Other satellites aboard Tuesday’s mission included 10 Lemur-2 CubeSats for Spire Global’s fleet of commercial weather monitoring and ship tracking satellites. San Francisco-based Spire collects atmospheric data and monitors maritime movements with a constellation of several dozen CubeSats.
Two commercial Landmapper-BC CubeSats manufactured and owned by Astro Digital, formerly Aquila Space, were also on Tuesday’s Soyuz flight. They were the third and fourth Landmapper-BC satellites to launch, following two craft that flew on a successful Soyuz mission in July, and failed shortly after reaching space.
Astro Digital’s Landmapper-BC satellites are about the size of a shoebox and weigh around 22 pounds (10 kilograms), packing color and infrared cameras for wide-area imaging. The Silicon Valley-based company aims to field a commercial Earth-imaging fleet, initially with 10 CubeSat-class satellites, although the firm’s plans have hit a roadblock with the loss of its first four spacecraft.
Two European CubeSats were also to be deployed Tuesday.
The SEAM mission, led by Sweden’s KTH Royal Institute of Technology, was to conduct measurements of magnetic and electric fields in the ionosphere, a layer in Earth’s upper atmosphere where auroras are generated. The SEAM spacecraft was also a pathfinder for the design of future small-scale European science missions.
Billed as the first German commercial CubeSat, the D-Star One spacecraft had four communications modules on-board, two of which were to be used by the amateur radio community. Developed by German Orbital Systems in Berlin in cooperation with the Czech company iSky Technology, officials hope to build follow-on satellites to construct a low Earth orbit communications network.
The Baumanets 2 microsatellite built by students at Bauman Moscow State Technical University was also mounted to the Fregat upper stage. The 190-pound (86-kilogram) spacecraft’s mission was primarily educational, but the satellite also carried an optical camera and a communications experiment.
The Norwegian Space Center’s AISSat 3 satellite was set to kick off a three-year mission to monitor ships and determine their position, speed and direction. The 14-pound (6.5-kilogram) spacecraft, built in Canada by the University of Toronto Institute for Aerospace Studies Space Flight Laboratory, was the latest in a series of Norwegian maritime tracking satellites.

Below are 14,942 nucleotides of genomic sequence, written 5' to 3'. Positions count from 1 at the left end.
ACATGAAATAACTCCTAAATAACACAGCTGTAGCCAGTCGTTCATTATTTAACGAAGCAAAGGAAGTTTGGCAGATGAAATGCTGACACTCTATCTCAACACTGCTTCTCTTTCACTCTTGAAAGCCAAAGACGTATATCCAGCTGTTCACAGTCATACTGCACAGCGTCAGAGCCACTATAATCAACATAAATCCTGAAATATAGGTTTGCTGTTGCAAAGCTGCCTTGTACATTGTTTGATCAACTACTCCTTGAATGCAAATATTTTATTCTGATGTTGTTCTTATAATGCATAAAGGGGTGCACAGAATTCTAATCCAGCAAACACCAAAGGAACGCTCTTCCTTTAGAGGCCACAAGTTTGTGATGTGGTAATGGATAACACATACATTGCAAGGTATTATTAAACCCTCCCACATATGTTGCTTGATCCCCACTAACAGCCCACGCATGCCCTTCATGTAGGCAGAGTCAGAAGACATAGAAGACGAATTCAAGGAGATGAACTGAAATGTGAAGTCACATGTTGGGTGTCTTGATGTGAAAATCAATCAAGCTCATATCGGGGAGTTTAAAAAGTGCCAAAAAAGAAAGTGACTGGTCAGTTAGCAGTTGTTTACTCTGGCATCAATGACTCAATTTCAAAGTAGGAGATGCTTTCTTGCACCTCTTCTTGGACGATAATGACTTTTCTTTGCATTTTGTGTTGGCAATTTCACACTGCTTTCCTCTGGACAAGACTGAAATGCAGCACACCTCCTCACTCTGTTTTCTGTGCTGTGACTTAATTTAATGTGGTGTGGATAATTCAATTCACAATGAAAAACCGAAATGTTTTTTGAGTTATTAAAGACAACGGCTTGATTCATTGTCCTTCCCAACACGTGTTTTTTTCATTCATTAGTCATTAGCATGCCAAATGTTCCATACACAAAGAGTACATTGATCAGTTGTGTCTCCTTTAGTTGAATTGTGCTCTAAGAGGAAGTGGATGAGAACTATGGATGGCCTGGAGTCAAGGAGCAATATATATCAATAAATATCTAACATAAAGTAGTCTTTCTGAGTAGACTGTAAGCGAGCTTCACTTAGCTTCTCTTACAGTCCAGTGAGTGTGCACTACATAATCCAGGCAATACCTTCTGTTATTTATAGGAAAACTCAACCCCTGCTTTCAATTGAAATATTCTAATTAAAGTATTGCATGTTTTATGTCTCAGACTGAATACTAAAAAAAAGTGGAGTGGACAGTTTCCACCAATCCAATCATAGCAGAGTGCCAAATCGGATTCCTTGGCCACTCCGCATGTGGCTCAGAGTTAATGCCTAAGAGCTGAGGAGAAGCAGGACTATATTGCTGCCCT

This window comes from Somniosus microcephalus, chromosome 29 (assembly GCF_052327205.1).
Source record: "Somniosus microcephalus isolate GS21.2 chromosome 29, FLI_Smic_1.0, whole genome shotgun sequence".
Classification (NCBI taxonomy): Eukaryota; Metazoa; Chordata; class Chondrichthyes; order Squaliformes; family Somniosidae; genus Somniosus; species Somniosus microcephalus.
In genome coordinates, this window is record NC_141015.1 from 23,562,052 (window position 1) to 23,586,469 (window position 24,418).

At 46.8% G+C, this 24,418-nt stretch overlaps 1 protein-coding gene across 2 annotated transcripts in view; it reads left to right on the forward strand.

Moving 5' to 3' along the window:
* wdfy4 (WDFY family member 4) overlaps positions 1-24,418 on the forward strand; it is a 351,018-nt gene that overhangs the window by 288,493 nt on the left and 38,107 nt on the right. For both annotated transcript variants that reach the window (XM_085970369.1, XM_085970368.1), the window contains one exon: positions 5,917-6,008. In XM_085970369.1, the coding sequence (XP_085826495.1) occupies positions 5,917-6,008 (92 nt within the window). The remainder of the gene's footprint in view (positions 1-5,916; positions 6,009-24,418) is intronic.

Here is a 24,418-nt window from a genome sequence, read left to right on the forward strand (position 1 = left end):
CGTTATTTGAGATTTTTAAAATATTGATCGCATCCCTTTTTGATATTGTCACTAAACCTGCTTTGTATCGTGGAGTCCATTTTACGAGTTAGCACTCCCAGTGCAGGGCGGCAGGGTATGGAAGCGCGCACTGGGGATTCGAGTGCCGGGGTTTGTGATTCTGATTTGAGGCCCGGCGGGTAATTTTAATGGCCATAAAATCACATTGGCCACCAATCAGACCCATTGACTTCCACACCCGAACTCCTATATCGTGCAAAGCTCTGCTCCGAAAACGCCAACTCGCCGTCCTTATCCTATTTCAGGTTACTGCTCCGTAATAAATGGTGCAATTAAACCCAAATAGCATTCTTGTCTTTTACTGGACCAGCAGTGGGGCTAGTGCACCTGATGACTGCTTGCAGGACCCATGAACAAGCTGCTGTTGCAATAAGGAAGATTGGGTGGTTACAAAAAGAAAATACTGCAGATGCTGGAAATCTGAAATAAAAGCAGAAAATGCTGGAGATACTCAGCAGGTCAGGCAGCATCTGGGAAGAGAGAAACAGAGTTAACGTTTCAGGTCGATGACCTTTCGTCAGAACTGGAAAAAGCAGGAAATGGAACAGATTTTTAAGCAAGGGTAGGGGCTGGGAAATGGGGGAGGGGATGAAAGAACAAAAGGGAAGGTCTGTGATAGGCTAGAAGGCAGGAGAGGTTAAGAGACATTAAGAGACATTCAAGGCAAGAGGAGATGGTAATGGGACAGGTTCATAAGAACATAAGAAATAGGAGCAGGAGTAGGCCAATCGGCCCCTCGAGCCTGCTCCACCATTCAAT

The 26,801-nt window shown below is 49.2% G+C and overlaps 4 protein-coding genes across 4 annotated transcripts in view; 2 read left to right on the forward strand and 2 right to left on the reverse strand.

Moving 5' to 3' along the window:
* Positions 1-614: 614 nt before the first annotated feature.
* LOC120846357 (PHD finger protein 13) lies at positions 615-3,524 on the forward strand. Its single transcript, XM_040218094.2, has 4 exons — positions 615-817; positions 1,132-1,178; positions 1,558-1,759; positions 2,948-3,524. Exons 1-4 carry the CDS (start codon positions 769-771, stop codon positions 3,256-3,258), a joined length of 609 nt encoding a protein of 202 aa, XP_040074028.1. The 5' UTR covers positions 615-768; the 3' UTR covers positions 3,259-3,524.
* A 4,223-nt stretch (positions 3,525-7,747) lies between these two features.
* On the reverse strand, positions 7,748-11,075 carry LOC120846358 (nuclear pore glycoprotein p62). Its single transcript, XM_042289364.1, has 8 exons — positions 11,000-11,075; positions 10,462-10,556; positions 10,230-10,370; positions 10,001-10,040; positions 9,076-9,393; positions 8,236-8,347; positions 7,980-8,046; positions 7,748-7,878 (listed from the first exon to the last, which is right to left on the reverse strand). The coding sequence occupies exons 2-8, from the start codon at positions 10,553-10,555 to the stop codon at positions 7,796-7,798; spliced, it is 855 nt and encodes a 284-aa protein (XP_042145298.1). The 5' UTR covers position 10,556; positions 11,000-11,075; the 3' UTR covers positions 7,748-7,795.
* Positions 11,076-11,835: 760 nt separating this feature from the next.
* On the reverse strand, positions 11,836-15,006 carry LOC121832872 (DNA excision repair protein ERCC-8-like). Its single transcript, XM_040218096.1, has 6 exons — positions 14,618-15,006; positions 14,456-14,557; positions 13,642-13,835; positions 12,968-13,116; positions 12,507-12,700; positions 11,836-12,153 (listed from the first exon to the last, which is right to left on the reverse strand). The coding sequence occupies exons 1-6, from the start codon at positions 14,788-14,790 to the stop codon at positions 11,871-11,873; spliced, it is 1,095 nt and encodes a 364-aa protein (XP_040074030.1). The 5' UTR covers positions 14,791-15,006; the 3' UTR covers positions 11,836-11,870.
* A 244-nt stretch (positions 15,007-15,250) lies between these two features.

Manufactured and owned by the Japanese company Astroscale, the suitcase-sized IDEA OSG 1 satellite launched Tuesday was covered with sensors to register impacts with tiny pieces of space junk smaller than a millimeter in diameter. The space debris detectors, developed by the Japan Aerospace Exploration Agency, were to help tell scientists and engineers about the amount of space junk in low Earth orbit, focusing on satellite and rocket fragments too small to be tracked by ground-based radars.
The IDEA OSG 1 spacecraft’s planned two-year mission was sponsored by OSG Corp., a Japanese tool maker, and was the first of several satellites planned by Astroscale. A follow-on mission conceived in partnership with Britain’s Surrey Satellite Technology Ltd. could launch in 2019 to demonstrate a relatively low-cost method of removing small pieces of space debris from orbit.
The Russian launch broker Glavkosmos booked launch services for the satellites from international customers on Tuesday’s flight.
The impact of Tuesday’s failure on future launches relying on Fregat upper stages was not immediately clear.
Another Soyuz rocket and Fregat stage are undergoing launch preparations at Vostochny for a Dec. 22 liftoff with the Russian government’s Kanopus-V 3 and 4 Earth observation satellites, and a Zenit rocket is scheduled for launch with a Fregat upper stage in late December to place an Angolan communications spacecraft in orbit.